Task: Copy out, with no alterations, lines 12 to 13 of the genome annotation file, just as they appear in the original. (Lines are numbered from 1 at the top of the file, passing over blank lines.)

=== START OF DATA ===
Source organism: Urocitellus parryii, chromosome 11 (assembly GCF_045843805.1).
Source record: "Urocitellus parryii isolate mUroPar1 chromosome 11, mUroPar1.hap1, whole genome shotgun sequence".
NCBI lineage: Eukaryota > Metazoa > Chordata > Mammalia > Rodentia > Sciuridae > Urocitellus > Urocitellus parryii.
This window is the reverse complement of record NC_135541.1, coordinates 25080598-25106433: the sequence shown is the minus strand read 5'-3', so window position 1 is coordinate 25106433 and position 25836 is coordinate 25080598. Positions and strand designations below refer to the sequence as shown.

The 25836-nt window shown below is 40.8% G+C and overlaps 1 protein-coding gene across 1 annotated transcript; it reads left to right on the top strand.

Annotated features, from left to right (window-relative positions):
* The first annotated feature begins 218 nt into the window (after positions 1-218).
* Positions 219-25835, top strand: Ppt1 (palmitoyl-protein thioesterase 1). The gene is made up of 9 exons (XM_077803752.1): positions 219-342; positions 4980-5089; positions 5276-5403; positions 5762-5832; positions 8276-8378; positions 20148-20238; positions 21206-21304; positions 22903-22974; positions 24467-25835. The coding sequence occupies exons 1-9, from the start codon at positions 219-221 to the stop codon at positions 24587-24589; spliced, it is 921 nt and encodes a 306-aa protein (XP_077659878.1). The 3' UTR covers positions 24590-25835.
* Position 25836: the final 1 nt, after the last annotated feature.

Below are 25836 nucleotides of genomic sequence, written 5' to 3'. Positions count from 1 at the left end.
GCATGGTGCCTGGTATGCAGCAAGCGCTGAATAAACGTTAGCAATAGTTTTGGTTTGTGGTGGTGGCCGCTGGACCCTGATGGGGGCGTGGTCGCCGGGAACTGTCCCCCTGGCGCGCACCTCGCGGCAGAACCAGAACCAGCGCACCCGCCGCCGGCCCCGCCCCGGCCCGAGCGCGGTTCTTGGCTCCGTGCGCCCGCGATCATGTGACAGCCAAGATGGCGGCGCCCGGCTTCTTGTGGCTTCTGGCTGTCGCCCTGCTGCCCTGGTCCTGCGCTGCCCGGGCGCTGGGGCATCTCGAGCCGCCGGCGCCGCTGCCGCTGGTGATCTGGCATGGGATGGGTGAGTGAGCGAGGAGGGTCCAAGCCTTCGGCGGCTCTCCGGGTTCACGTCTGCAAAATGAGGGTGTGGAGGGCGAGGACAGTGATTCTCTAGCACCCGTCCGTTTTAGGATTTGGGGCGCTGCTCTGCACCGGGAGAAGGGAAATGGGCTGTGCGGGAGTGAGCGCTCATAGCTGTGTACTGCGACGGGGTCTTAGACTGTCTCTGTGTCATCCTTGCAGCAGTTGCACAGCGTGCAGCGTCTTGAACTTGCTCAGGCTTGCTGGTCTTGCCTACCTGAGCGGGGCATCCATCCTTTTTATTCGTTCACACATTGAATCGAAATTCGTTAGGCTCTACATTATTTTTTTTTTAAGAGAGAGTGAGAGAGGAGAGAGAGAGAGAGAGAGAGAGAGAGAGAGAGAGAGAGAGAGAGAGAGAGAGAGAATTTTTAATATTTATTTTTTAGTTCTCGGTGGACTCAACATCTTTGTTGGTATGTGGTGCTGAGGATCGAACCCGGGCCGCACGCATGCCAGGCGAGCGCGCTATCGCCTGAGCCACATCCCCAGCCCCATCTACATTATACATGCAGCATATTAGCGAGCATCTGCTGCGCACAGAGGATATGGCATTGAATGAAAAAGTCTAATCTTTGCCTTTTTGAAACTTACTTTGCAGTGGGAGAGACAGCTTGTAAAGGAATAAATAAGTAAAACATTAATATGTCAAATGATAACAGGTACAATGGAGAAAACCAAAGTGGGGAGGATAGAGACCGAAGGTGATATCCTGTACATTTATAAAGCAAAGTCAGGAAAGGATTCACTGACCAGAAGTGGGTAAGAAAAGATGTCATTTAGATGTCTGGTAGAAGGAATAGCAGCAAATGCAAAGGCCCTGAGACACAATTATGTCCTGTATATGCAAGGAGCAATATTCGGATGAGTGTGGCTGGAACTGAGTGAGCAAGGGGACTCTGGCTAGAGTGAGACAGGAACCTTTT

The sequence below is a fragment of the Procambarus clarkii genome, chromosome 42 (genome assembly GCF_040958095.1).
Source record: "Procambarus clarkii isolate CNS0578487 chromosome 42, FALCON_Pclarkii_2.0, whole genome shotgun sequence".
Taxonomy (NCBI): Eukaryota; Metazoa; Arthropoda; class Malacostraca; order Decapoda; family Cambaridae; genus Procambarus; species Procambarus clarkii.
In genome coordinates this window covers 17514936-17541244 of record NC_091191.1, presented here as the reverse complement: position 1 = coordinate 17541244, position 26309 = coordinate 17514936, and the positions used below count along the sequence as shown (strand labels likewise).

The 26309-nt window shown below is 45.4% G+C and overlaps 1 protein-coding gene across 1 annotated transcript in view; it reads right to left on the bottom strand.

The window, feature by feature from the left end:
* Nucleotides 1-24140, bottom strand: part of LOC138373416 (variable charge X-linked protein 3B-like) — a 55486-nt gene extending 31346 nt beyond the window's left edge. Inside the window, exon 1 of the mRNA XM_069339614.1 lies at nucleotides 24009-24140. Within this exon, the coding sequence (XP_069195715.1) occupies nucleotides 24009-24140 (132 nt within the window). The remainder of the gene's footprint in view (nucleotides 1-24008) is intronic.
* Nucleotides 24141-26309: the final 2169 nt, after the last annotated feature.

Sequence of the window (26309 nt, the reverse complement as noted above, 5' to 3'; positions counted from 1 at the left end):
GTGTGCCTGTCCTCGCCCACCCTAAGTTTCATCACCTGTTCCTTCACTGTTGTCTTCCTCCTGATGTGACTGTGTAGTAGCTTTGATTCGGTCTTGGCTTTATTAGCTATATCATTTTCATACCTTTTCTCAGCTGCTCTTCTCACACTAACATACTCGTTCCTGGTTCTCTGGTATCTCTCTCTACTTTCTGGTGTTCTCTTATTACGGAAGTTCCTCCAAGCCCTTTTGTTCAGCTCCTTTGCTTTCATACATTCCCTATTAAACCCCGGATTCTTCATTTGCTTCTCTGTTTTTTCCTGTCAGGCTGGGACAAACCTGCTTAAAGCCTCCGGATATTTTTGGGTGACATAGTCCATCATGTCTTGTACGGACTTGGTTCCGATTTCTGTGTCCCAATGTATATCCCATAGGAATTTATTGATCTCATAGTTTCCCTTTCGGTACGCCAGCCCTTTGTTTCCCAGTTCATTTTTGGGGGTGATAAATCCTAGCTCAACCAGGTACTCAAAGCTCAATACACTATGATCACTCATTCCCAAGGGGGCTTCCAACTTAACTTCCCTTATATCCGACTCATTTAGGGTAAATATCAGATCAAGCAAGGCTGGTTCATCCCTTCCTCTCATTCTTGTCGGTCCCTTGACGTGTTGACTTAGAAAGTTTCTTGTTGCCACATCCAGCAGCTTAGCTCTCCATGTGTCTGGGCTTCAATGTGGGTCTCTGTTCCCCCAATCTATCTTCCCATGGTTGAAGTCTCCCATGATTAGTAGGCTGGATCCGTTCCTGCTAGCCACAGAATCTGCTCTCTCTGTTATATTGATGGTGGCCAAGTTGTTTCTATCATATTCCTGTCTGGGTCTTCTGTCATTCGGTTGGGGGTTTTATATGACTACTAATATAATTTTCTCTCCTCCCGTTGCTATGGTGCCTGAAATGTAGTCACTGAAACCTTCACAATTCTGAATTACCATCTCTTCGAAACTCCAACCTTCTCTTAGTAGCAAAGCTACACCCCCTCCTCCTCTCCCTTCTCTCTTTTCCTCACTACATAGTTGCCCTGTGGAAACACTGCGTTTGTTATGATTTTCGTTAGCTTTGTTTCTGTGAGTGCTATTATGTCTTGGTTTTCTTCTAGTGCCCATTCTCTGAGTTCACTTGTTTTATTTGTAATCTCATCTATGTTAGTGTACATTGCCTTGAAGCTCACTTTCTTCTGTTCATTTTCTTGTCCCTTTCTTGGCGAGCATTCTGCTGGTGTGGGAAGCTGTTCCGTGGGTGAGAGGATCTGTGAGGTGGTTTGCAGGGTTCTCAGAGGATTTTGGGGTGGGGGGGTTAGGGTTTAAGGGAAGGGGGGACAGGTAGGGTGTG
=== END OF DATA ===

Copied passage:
The sequence below is a fragment of the Procambarus clarkii genome, chromosome 42 (genome assembly GCF_040958095.1).
Source record: "Procambarus clarkii isolate CNS0578487 chromosome 42, FALCON_Pclarkii_2.0, whole genome shotgun sequence".